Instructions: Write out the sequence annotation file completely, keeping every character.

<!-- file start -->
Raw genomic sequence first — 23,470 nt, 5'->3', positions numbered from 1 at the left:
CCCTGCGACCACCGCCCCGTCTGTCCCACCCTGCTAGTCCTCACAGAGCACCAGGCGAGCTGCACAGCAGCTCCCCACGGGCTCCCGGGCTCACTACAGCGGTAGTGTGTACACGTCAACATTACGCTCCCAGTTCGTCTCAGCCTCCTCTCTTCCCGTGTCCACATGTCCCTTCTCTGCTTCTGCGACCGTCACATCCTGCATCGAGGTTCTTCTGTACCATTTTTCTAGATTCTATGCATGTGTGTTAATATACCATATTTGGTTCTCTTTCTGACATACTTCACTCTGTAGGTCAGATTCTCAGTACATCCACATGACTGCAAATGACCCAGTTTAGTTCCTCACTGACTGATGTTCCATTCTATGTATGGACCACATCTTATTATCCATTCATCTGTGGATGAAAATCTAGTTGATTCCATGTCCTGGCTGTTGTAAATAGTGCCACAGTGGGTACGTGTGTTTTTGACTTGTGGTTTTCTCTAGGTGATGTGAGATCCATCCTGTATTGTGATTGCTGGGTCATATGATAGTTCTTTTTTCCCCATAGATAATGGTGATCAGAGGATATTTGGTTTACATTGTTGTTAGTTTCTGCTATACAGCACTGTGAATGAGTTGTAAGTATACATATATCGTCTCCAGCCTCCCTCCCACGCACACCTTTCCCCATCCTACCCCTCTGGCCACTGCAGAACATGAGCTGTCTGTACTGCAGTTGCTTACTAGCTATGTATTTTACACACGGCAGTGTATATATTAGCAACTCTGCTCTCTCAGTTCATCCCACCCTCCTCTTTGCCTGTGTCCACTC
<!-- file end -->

Raw genomic sequence first — 23,470 nt, 5'->3', positions numbered from 1 at the left:
CCCTGCGACCACCGCCCCGTCTGTCCCACCCTGCTAGTCCTCACAGAGCACCAGGCGAGCTGCACAGCAGCTCCCCACGGGCTCCCGGGCTCACTACAGCGGTAGTGTGTACACGTCAACATTACGCTCCCAGTTCGTCTCAGCCTCCTCTCTTCCCGTGTCCACATGTCCCTTCTCTGCTTCTGCGACCGTCACATCCTGCATCGAGGTTCTTCTGTACCATTTTTCTAGATTCTATGCATGTGTGTTAATATACCATATTTGGTTCTCTTTCTGACATACTTCACTCTGTAGGTCAGATTCTCAGTACATCCACATGACTGCAAATGACCCAGTTTAGTTCCTCACTGACTGATGTTCCATTCTATGTATGGACCACATCTTATTATCCATTCATCTGTGGATGAAAATCTAGTTGATTCCATGTCCTGGCTGTTGTAAATAGTGCCACAGTGGGTACGTGTGTTTTTGACTTGTGGTTTTCTCTAGGTGATGTGAGATCCATCCTGTATTGTGATTGCTGGGTCATATGATAGTTCTTTTTTCCCCATAGATAATGGTGATCAGAGGATATTTGGTTTACATTGTTGTTAGTTTCTGCTATACAGCACTGTGAATGAGTTGTAAGTATACATATATCGTCTCCAGCCTCCCTCCCACGCACACCTTTCCCCATCCTACCCCTCTGGCCACTGCAGAACATGAGCTGTCTGTACTGCAGTTGCTTACTAGCTATGTATTTTACACACGGCAGTGTATATATTAGCAACTCTGCTCTCTCAGTTCATCCCACCCTCCTCTTTGCCTGTGTCCACTC